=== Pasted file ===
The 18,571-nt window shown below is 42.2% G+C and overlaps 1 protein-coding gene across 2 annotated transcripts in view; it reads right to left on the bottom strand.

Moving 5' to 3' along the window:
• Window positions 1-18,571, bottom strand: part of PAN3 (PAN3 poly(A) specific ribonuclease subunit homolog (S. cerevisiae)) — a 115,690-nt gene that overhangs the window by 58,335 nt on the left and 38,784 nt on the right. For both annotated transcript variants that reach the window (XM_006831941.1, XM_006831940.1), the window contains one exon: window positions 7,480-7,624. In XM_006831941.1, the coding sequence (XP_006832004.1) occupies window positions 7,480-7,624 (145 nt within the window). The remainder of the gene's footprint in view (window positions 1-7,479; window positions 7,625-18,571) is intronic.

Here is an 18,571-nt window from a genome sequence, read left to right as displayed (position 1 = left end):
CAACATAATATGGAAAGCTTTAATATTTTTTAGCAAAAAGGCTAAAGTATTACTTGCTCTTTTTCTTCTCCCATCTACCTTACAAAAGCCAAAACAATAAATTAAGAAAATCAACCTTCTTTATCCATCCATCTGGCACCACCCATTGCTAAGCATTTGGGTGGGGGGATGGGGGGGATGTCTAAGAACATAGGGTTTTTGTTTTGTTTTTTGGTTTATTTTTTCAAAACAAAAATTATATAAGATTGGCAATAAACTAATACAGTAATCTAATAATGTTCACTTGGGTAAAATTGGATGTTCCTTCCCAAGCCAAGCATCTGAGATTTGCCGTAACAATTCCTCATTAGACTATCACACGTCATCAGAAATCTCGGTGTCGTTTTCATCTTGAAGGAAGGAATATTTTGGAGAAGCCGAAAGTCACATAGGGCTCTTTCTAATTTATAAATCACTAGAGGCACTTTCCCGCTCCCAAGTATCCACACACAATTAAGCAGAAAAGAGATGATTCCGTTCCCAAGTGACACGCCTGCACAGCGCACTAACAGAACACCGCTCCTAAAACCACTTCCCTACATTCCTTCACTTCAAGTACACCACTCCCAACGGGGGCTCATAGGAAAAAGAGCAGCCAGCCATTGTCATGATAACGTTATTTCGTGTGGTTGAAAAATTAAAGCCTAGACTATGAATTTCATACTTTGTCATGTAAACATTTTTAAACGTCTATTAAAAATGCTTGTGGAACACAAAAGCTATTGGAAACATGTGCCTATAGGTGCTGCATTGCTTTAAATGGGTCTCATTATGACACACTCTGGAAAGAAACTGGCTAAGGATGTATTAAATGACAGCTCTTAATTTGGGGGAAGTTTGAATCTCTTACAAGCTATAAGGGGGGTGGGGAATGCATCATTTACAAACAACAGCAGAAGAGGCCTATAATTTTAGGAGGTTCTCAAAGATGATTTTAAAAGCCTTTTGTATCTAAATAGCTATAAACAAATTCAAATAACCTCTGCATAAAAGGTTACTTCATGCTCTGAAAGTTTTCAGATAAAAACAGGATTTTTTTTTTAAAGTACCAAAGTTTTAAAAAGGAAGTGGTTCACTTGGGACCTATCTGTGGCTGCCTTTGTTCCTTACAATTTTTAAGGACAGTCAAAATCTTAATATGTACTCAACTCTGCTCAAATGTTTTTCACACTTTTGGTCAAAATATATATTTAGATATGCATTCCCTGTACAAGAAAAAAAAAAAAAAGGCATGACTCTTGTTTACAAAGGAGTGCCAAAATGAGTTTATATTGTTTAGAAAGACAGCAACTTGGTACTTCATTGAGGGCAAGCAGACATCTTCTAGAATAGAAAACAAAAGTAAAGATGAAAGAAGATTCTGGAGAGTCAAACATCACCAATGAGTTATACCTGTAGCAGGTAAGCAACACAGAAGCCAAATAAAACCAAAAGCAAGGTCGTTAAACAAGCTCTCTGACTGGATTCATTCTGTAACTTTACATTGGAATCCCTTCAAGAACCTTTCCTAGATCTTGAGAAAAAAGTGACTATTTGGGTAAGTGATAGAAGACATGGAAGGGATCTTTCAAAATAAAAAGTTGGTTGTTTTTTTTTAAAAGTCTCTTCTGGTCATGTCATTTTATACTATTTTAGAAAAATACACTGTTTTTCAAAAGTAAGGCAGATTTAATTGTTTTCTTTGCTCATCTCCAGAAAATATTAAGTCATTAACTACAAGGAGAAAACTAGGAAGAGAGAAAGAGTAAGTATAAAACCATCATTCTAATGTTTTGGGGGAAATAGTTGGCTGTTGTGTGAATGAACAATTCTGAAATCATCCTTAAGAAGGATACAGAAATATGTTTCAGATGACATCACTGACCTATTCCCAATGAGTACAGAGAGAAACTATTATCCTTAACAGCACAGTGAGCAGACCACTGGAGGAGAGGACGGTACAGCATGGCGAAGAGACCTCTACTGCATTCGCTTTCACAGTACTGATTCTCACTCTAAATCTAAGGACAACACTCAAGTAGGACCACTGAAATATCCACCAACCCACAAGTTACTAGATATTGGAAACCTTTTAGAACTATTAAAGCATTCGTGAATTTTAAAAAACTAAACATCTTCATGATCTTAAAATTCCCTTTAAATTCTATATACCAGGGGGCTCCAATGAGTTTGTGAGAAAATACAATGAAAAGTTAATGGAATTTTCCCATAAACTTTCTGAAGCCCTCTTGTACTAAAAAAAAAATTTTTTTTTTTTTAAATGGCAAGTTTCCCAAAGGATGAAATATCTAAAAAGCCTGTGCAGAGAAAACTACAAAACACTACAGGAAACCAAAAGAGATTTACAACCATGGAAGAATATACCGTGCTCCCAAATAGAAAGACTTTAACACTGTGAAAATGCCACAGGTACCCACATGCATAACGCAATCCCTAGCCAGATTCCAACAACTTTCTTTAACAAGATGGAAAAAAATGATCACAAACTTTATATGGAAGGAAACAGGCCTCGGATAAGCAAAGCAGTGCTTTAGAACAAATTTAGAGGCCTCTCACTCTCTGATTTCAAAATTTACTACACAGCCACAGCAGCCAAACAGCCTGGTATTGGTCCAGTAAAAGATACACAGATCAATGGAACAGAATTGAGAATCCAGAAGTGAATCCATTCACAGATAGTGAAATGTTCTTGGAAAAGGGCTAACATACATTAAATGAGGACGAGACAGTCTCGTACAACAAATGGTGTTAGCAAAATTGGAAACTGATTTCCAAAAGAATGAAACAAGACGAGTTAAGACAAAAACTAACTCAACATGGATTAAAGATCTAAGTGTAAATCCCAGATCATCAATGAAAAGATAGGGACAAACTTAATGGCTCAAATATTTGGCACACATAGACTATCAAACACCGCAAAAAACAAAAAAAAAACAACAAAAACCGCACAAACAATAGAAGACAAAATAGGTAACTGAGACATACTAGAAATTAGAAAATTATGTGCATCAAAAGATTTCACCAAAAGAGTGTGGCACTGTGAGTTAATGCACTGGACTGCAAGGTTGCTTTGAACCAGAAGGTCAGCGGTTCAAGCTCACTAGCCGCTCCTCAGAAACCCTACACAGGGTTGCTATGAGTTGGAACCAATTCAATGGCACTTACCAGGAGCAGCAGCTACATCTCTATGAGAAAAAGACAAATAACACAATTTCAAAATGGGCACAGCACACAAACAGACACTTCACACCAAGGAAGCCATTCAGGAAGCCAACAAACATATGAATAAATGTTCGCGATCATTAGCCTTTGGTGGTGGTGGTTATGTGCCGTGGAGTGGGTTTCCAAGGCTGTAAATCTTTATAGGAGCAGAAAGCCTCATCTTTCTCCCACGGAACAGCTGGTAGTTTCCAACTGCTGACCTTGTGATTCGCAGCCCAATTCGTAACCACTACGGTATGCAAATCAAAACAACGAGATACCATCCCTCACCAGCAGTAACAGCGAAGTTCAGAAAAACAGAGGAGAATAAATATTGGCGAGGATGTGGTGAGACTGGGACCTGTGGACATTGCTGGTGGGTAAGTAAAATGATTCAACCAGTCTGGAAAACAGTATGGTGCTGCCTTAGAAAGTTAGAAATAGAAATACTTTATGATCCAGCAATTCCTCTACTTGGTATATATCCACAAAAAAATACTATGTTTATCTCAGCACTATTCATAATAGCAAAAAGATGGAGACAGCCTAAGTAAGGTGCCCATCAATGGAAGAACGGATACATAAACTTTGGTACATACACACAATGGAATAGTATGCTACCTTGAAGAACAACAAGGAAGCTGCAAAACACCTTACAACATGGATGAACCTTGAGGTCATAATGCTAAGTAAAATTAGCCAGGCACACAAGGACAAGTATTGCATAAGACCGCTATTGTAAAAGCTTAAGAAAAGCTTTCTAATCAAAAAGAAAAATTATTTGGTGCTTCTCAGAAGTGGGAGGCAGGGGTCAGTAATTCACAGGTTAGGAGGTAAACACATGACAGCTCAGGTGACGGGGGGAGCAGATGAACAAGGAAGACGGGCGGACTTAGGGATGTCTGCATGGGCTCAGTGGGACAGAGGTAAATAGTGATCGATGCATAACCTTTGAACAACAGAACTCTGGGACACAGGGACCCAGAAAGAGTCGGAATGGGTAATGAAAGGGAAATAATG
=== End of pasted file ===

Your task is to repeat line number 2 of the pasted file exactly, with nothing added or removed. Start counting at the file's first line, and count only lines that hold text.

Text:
Moving 5' to 3' along the window: